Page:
By Women, About Women
Our fall cooking issue celebrates female chefs, home cooks, farmers, writers, photographers, and more
IT’S APPARENT BY NOW THAT WHAT HAPPENS in the food world can have big, sweeping reverberations outside of it. The choices we make individually and collectively about food—like what we eat, and how and where we grow, make, and consume it—affect everything from agriculture and the environment to political policy, world hunger, climate change, and so much more. Food also plays a societal role, influencing how we act toward and around one another, and the way we experience people, cultures, and traditions that are different from us and our own. Ultimately this all factors in to how well we understand and relate to one another in our communities and across borders.
We are happy that 2018 is a year, long overdue, in which women are being prioritized, listened to, and celebrated in the food world and beyond. (Hopefully, this is just the tip of the iceberg.) This fall issue of saveur is fully written, photographed, and illustrated by women, and all of its stories feature women. We did this not only to add our voice to this powerful movement, but because it just felt like a great thing to do.
I learned a lot in helping to create and curate our first all-women issue. For one, there will always be more we can do to expand our pool of contributors further and wider, something I’ve been committed to doing since day one in my position as saveur’s executive editor. (What fun is it, and how much can we really learn, anyway, when the same few people or the same kinds of people tell all the stories?) For this issue, that meant collaborating with greater numbers of talented women than ever before. saveur has always had an inspiring base of female contributors, starting with the magazine’s founding editor, Dorothy Kalins. But giving this pool of experts some extra thought led us to even more new, wonderful relationships. We are enamored with London-based photographer Susan Bell’s work in capturing the strong, spirited home cooks of the Latvian countryside and their dishes in “Queens of the Country” (p. 76). We love the contribution of artist Lucy Engelman, whose illustrated rendition of our Origins map (p. 8) gave a lush, colorful depiction of all the places our contributors wrote about and visited for this issue. And we are moved by writer Naomi Tomky and chef Kate Koo’s glimpse into the challenges of being a female sushi chef (p. 17) in a time when being a woman behind the counter is somehow not widely accepted.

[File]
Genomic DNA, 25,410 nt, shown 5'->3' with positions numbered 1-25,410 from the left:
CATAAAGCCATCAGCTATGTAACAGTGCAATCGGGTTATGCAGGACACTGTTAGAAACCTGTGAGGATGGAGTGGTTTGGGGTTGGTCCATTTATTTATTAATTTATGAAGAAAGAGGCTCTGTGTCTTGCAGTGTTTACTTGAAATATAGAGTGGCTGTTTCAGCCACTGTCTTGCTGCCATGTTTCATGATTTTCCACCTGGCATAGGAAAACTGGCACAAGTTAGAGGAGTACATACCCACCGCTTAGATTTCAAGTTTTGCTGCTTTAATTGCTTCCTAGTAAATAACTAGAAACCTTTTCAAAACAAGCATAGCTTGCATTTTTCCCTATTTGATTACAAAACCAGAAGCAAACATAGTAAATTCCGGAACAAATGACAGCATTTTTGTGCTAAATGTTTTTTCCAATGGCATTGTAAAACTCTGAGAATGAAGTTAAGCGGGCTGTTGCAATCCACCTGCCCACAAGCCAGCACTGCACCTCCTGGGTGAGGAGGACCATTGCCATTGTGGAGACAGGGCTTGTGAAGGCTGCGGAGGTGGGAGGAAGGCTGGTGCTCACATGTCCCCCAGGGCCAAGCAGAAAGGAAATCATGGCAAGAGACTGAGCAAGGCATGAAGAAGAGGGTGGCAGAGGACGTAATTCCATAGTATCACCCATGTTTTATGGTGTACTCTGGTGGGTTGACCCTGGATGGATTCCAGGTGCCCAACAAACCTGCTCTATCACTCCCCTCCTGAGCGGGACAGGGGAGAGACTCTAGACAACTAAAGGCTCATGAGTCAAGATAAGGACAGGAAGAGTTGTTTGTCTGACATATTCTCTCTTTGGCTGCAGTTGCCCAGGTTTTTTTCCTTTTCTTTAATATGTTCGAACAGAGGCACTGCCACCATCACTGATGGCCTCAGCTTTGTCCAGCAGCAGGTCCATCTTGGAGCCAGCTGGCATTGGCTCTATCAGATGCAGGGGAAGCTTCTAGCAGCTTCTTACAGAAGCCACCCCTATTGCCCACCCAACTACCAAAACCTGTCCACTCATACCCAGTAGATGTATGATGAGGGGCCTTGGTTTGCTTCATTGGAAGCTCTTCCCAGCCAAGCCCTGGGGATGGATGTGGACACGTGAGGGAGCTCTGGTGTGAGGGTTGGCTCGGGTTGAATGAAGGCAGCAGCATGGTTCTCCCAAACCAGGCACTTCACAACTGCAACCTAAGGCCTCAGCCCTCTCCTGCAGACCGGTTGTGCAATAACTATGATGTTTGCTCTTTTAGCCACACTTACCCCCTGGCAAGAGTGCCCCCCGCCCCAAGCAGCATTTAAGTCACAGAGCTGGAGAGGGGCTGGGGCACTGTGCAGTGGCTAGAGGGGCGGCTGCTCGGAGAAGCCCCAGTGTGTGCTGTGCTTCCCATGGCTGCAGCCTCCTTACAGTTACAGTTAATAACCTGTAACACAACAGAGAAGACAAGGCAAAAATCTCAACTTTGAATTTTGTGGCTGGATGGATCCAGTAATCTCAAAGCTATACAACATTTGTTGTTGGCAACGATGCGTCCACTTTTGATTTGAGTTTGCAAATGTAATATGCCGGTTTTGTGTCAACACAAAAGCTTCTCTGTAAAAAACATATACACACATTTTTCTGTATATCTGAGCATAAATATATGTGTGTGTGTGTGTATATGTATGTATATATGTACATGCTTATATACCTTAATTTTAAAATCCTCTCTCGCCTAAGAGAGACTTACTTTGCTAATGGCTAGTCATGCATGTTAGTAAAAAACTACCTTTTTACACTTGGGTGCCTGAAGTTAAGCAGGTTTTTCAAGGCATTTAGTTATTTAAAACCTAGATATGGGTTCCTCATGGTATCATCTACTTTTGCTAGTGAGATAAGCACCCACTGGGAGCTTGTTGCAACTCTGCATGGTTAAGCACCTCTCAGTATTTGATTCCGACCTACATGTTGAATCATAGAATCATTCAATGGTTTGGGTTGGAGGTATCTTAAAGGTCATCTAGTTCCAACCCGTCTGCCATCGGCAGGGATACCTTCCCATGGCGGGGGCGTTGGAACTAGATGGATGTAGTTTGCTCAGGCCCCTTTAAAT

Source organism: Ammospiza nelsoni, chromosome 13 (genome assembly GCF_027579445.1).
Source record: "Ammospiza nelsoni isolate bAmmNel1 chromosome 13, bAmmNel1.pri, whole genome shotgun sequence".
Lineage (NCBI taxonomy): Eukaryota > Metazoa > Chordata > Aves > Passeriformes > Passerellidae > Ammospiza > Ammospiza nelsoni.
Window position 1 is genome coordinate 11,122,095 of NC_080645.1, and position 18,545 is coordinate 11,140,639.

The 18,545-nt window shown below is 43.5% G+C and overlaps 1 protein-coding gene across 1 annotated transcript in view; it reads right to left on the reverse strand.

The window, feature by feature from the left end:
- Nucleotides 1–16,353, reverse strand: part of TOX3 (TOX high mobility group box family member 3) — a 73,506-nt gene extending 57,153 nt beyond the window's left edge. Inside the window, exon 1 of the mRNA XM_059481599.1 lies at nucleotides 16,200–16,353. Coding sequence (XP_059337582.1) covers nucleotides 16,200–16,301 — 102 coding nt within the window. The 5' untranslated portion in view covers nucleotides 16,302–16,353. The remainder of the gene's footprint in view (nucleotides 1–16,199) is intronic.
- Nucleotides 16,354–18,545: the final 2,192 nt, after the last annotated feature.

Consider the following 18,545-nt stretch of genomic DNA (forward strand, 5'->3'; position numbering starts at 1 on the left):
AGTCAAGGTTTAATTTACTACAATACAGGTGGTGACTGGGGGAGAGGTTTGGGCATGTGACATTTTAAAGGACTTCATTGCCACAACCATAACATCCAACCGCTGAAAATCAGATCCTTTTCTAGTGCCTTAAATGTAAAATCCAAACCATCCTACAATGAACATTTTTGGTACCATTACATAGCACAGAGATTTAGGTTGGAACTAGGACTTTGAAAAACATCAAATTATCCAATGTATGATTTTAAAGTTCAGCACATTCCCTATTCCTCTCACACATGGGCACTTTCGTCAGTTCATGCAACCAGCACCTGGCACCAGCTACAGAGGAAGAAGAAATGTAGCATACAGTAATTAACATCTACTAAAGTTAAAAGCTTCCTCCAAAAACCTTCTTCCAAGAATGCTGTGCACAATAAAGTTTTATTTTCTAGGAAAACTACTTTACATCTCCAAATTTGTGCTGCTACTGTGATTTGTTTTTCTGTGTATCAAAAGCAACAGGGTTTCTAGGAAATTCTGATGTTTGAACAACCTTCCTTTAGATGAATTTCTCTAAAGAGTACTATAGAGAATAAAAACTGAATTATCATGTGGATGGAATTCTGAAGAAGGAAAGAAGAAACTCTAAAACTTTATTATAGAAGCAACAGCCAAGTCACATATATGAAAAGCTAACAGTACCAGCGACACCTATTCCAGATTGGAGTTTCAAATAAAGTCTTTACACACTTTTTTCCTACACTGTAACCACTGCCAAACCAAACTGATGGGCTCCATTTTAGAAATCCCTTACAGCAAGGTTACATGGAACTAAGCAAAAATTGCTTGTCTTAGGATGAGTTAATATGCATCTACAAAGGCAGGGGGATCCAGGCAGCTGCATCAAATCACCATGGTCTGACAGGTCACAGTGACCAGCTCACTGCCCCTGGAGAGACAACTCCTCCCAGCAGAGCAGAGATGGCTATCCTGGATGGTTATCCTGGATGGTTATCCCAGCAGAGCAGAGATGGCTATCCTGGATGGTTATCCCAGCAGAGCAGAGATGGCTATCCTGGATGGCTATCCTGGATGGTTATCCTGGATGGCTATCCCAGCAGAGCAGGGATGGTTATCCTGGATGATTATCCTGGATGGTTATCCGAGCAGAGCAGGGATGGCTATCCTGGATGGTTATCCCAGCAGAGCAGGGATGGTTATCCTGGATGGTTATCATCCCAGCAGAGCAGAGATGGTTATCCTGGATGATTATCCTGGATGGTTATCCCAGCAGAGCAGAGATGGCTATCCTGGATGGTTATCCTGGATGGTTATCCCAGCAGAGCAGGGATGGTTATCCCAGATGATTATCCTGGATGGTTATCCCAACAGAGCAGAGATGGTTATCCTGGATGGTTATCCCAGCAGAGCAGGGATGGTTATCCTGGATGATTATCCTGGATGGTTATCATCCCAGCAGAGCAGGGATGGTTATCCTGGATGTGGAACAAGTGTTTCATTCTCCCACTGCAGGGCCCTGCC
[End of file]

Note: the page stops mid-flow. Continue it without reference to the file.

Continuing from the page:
This issue also led me to Giorgia Goggi, a cook I flew all the way to southern Italy to meet (“The Newcomer,” p. 60), and whose produce-forward recipes grace our cover. Giorgia is too humble to call herself a chef, but her food was among the most gorgeous I’ve seen and best I’ve tasted all year.
Humility is something we women, as a whole, have too much of. In our all-toocommon quest for perfection—saying or writing the right thing, pleasing everyone, being a flawless host or partner or colleague— we can second-guess ourselves and our worth and achievements. And yet, every one of the bold, talented women in this issue has made an invaluable contribution to it that changed the way I look at cooking, food, and community. We’re hoping many of you will feel the same.
We urge you to bring some of their magic into your kitchen, by making chef Esther Choi’s funky Korean kimchi (p. 40)—a recipe from her grandmother—or the crispy fish cakes writer Chantal Martineau found while tracing her black Canadian roots in coastal Nova Scotia (p. 96). The dishes in this recipe-packed issue are as warming as the stories.
The path of a movement won’t ever follow a straight line. But we think, we hope, we are all headed in the right direction.